‘Shame on you’: Advocates angry new education centre won’t be named after Mississauga community leader
Published May 25, 2023 at 1:01 pm
The anger reached a boiling point during a Peel District School Board (PDSB) Wednesday board meeting, when racial equality advocates protested against the decision not to name a new education centre after a Mississauga community leader.
The facility in question, a Centre for African, Afro-Caribbean, and Black Student Success, is something the board committed to creating in 2021 in order to address anti-black racism within the school board.
Earlier discussions proposed to name the centre after Kola Iluyomade, a Mississauga activist and community leader who passed away in 2021.
However, earlier this month, staff recommended not naming the centre after Iluyomade in accordance with a new PDSB policy that prohibits buildings from being named after an individual.
The new proposed name, The Centre of Black Excellence, drew ire from a group of advocates who were under the assumption that the centre would still be named after Iluyomade despite the new policy.
Shouts of “Shame on you” and “Traitor” rang out from angry advocates who attended Wednesday’s board meeting, causing the meeting to go into recess and eventually move to a closed room.
The protests started at roughly 21 minutes and 30 seconds into the meeting:
In the aftermath of the meeting, advocates for racial equality have criticized the board for its decision, saying the board blocked the community from the public meeting and made its decision while disregarding the opinions of community members.
Criticism was also levelled at the policy of prohibiting buildings from being named after an individual, saying the names of numerous existing PDSB schools would then need to be changed as well.
The shame of PDSB once again rears its ugly head. @Sflecce you let the Trustees return before they were ready to govern. @equitychatter The community will not be silenced by David Green. @DrGreen590 https://t.co/GeMwZuvLh4
— #BlackLivesMatter-Peel (@AdvocacyPeel) May 25, 2023
Having a policy that strictly prohibits naming schools after identifiable individuals would mean @PeelSchools needs to remove at least 51 names including:
Janet McDougald Public School
Judith Nyman Secondary School
Beryl Ford Public School
Hazel McCallion Senior Public School
— Nokha Dakroub🍁 (@NokhaDakroub) May 25, 2023
“Did a single Peel District School Board trustee that voted yes to pass this policy ask about the implications of the policy and how much that’s going to cost taxpayers?” wrote former school board trustee Nokha Dakroub. “This is nothing short of incompetence.”
In a statement to Insauga, the PDSB reiterated that the centre’s new name was chosen with consideration to the Naming and Renaming of Schools, Special Function Areas, and Facilities policy.
Section 5.9 of this policy states that proposed schools, special function areas, and facilities names will not include “names of identifiable individuals.”
“While the landscape of the Peel District School Board has altered significantly over the past year while we came out of supervision, our commitment to centering student and community voice remains steadfast,” said Malon Edwards, manager of communications with the PDSB.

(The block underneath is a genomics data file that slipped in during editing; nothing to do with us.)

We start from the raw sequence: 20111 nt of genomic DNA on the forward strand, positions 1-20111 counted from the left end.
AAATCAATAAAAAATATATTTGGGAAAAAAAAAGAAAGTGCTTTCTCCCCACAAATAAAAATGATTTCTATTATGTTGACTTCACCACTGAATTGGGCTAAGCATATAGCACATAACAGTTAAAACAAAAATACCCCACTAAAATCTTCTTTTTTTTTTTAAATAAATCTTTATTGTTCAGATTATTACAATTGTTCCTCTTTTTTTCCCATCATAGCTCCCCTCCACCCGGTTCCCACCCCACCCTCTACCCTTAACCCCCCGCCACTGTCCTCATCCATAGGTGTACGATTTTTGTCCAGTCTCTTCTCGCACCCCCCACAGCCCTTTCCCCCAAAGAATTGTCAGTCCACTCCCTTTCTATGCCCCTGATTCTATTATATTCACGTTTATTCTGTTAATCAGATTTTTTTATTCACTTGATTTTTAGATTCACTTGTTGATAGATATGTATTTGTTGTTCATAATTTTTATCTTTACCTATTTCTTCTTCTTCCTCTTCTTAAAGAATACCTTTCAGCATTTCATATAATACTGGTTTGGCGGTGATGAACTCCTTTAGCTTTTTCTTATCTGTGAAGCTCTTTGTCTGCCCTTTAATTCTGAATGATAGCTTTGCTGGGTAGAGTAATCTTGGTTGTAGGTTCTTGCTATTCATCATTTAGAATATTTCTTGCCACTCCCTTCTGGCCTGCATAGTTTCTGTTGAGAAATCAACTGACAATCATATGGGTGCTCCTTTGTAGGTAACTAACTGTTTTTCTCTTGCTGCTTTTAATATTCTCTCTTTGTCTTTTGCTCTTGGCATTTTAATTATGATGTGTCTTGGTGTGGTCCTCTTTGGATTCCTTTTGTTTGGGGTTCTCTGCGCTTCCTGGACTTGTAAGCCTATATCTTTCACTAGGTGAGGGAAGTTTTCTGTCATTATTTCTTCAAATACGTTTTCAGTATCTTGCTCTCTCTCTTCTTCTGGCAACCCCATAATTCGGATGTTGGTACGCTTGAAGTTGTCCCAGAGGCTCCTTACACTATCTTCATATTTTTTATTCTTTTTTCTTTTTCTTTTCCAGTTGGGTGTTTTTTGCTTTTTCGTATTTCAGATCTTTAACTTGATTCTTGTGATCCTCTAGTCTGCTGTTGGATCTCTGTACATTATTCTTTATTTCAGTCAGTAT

“We value the time and effort community members have and continue to contribute to our path forward for The Centre of Black Excellence.”
Kola Iluyomade, who the centre was originally going to be named after, was an activist and community leader in Mississauga who lobbied for the disruption and dismantling of anti-Black racism within the PDSB.
He has been described as a leading voice in the PDSB community and was a parent representative on the We Rise Together Community Advisory Committee and the founder of Advocacy Peel, a group calling attention to instances of racism in Peel Region and Ontario.
He passed away in June 2021 at the age of 56.
Iluyomade was one of many advocates who called out racism in the PDSB over the past few years. In 2020, the board issued a formal apology to students and their families following the release of a report that shone light on racism that was happening in schools and at the board level.
While the report suggests discriminatory practices existed in Peel schools for some time, calls for action on anti-Black racism reached a fever pitch when a trustee referred to McCrimmon Middle School in Brampton as “McCriminal” in late 2019.
“Over the past several months, during our execution of duties and stated roles as trustees of the Peel District School Board, debates, discussions and conversations have taken place, and decisions made which have caused hurt and harm fo members of the Black community, both those who live in Peel and others who live outside of Peel,” the apology reads.
“This includes the mishandling of circumstances around the disparaging comment made by a trustee about McCrimmon Middle School. We heard from students, staff, families and the community at large about how harmful this comment was, and the negative impact it had.”
In 2022, the school board says it approved its “most comprehensive” anti-racism plan yet, which included using metrics to gauge and dismantle practices and behaviours that led to alleged racialized education disparities.
The board said the policy would include collecting data on issues such as bullying and suspensions, advancing a “culturally responsive curriculum,” training for educators and promoting “racially responsive leadership.”
With files from Ashley Newport and The Canadian Pressinsauga's Editorial Standards and Policies advertising